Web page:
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PCR: Steps Involved in Polymerase Chain Reaction

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  • 0:05 Review of PCR Reagents
  • 1:19 Denaturation Step
  • 2:35 Annealing Step
  • 3:18 Extension/Elongation Step
  • 4:26 PCR Cycling
  • 6:01 Template Amplification
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Lesson Transcript
Instructor: Greg Chin
In this lesson, you will learn about the steps required to amplify DNA during PCR. The lesson will explain the role template DNA, primers, nucleotides, Taq polymerase and PCR buffer play in the denaturation, annealing and extension steps of PCR.

Review of PCR Reagents

Reporter: Professor Pear, thank you for taking the time to explain the forensic evidence in the case that exonerated Colonel Custard and implicated Mr. Teal in the spiral staircase with the lead pipe that killed Mr. Bones.

Professor Pear: Oh, my pleasure. Isn't it amazing how a forensic scientist can use PCR to take a small amount of DNA from a crime scene and make enough copies for analysis? PCR stands for polymerase chain reaction, and it's a laboratory procedure that can be used to create copies of DNA. There are five basic reagents, or ingredients, necessary for PCR: template DNA, PCR primers, nucleotides, Taq polymerase and PCR buffer.

Reporter: Yes, yes. Thank you for the review, Professor, but you already explained to me what reagents are necessary for PCR. Now, can you please explain how the reagents are used to make more DNA?

Professor Pear: Sorry. These reagents are mixed in a PCR tube and placed in a PCR machine. It'll soon become apparent why a machine is really important, but let me explain the steps in PCR first.

Denaturation Step

Professor Pear: Remember that PCR is kind of like artificial replication in a tube. In DNA replication, the enzyme helicase broke the hydrogen bonds between complementary base pairs.

Reporter: But, we're not adding helicase to the PCR tube, so it's not going to work!

Professor Pear: Well, yes and no. It's true that we're not adding helicase, but there's a really good reason. While they're really cool, enzymes are kind of expensive and sometimes finicky to work with. Scientists came up with a simpler, much less expensive way to break hydrogen bonds: simply heat the solution. By raising the temperature of the PCR solution to just below boiling, all the hydrogen bonds holding the complementary strands of DNA together are broken. This is known as the denaturation step in PCR.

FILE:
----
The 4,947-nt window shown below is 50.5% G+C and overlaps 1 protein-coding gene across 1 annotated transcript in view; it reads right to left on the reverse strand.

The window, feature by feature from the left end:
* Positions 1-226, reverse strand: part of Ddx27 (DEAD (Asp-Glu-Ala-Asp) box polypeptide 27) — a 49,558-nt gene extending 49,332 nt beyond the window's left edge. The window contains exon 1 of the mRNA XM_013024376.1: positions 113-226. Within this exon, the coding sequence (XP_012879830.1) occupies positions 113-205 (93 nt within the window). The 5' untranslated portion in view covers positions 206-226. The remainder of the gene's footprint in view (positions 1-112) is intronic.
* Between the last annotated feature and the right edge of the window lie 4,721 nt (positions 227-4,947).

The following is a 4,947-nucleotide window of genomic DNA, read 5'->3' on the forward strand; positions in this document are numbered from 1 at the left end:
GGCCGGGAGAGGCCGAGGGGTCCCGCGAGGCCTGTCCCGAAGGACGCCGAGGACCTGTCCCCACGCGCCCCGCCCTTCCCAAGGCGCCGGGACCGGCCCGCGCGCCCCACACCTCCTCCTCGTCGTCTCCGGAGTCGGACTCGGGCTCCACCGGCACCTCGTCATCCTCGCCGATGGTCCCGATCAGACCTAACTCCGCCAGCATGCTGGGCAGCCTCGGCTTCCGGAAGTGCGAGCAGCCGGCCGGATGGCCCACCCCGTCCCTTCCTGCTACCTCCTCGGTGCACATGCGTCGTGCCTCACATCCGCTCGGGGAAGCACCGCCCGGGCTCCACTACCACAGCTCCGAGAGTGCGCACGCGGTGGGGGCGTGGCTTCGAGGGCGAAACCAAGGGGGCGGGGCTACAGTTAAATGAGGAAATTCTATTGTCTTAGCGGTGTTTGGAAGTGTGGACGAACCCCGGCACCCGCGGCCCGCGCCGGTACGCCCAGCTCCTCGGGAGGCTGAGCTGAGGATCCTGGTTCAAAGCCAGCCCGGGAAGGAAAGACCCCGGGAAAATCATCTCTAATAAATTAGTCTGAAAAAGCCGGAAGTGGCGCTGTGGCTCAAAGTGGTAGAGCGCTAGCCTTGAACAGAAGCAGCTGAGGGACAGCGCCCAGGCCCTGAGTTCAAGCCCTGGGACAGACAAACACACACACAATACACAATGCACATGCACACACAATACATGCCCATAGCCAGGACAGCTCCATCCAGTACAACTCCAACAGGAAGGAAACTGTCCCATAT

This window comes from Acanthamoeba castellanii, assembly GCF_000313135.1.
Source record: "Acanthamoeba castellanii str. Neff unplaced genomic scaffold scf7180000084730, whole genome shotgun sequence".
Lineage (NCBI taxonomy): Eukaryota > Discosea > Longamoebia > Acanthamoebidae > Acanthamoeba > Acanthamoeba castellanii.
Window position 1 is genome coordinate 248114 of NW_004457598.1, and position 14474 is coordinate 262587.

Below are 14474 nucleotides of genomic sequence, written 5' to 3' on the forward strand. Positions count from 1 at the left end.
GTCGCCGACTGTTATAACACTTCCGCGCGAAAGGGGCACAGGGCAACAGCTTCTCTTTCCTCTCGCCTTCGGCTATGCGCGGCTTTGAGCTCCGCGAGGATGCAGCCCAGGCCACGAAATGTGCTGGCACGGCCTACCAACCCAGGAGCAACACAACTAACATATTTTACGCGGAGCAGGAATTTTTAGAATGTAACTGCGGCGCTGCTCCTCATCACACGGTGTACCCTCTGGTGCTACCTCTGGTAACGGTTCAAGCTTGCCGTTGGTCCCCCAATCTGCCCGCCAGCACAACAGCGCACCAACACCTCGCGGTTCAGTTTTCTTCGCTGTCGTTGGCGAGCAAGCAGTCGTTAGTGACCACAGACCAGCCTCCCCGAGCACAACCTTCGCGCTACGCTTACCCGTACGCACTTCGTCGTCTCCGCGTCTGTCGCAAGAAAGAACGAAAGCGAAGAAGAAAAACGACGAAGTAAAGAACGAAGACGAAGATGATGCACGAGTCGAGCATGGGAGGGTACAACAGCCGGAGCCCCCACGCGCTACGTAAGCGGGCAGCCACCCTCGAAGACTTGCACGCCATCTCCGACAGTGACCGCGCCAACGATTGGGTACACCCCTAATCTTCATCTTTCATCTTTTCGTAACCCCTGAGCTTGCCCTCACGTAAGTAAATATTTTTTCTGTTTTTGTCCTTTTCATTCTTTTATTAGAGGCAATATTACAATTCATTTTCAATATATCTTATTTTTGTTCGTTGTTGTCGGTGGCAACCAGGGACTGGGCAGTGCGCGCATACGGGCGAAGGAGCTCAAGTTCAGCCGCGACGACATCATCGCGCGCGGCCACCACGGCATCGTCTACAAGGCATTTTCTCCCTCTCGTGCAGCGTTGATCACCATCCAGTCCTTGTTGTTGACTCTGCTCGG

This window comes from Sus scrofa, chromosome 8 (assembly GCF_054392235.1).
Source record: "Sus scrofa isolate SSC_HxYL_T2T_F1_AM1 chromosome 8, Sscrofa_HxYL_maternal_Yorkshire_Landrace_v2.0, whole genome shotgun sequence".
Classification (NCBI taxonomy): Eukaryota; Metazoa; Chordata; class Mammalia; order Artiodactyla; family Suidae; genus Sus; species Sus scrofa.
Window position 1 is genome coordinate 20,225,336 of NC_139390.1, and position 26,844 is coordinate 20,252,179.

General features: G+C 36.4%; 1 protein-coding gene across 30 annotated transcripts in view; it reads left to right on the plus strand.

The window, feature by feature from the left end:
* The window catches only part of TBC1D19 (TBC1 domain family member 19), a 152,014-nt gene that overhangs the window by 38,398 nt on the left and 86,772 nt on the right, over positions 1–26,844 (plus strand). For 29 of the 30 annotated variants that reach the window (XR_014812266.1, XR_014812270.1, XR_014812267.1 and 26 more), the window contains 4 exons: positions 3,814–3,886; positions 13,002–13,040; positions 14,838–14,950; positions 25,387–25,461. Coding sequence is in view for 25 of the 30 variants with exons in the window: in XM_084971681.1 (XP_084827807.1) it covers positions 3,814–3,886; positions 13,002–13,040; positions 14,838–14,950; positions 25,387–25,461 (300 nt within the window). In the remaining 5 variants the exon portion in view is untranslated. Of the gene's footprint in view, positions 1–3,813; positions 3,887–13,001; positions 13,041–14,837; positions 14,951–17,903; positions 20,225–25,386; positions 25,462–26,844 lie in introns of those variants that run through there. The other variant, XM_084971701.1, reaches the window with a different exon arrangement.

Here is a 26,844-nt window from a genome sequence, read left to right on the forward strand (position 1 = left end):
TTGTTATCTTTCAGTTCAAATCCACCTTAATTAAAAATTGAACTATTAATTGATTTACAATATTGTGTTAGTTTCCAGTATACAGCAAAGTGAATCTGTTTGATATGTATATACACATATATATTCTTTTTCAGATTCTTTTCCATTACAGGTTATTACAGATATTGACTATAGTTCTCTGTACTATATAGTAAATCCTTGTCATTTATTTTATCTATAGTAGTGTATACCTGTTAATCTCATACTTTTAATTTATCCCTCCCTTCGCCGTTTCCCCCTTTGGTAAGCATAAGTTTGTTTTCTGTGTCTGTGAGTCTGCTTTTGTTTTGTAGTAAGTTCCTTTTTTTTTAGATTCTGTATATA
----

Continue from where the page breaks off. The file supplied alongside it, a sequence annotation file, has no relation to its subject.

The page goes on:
Reporter: Oh, now I see why you can't use human polymerase. This step would kill the protein because a human protein isn't designed to function at this temperature. But, Taq polymerase works in PCR because it comes from a bacterium that normally lives in hot springs.

Professor Pear: That's exactly right.

Annealing Step

Professor Pear: If we again use DNA replication as a guide, the next step that needs to occur is that primers need to attach to the DNA template. In replication, an enzyme - RNA primase - creates the primer nucleotide-by-nucleotide on the DNA template.

In PCR, many man-made DNA primer molecules are already in the PCR tube. During the second step of PCR, called the annealing step, the primers attach, or anneal, to the DNA template. PCR requires two different primers, one that can attach to each strand of the DNA molecule.

Extension/Elongation Step

Professor Pear: Recall that PCR is only going to amplify a certain region of DNA, not the entire DNA template. The primers represent the starting point for the next step, called the extension step. During the extension, or elongation, step, Taq polymerase binds to each PCR primer and begins adding nucleotides. Note that Taq, like human DNA polymerase, can only add DNA nucleotides in one direction.

This is the reason why you need two primers that are located on either side of the region you wish to amplify. Each primer is oriented to amplify one of the complementary strands. The extension step is so named because the product of PCR continues to extend during this step.

Reporter: Wait! I don't get it. Look at the PCR products. I thought you said that this was a precise process, but, that doesn't seem very specific or precise at all. It looks like more than just the target sequences got copied.

PCR Cycling

Professor Pear: Good point. The problem is that we're not done with the PCR process yet. PCR is typically performed in cycles. That is, I've mentioned three separate steps that can produce two copies of our target DNA from a single copy. To make millions of copies, we need to perform these three steps multiple times. The process of repeating the denaturation, annealing and extension steps of PCR is known as PCR cycling.

While the PCR buffer ensures that the optimal salt concentration and pH level is maintained throughout the PCR process, scientists have determined that each step is optimal at a different temperature. So, a typical cycling procedure might look like:

Step Action
Denaturation 95°C for 30 seconds
Annealing 50°C for 30 seconds
Extension 72°C for 1 minute

However, all three of these steps constitute a single cycle that is repeated 25-30 times. Now you can see why it's helpful to use a PCR machine, or thermal cycler. You can program the machine to change the temperature of the PCR tubes automatically rather than transfer the PCR tubes by hand to water baths with different temperatures.

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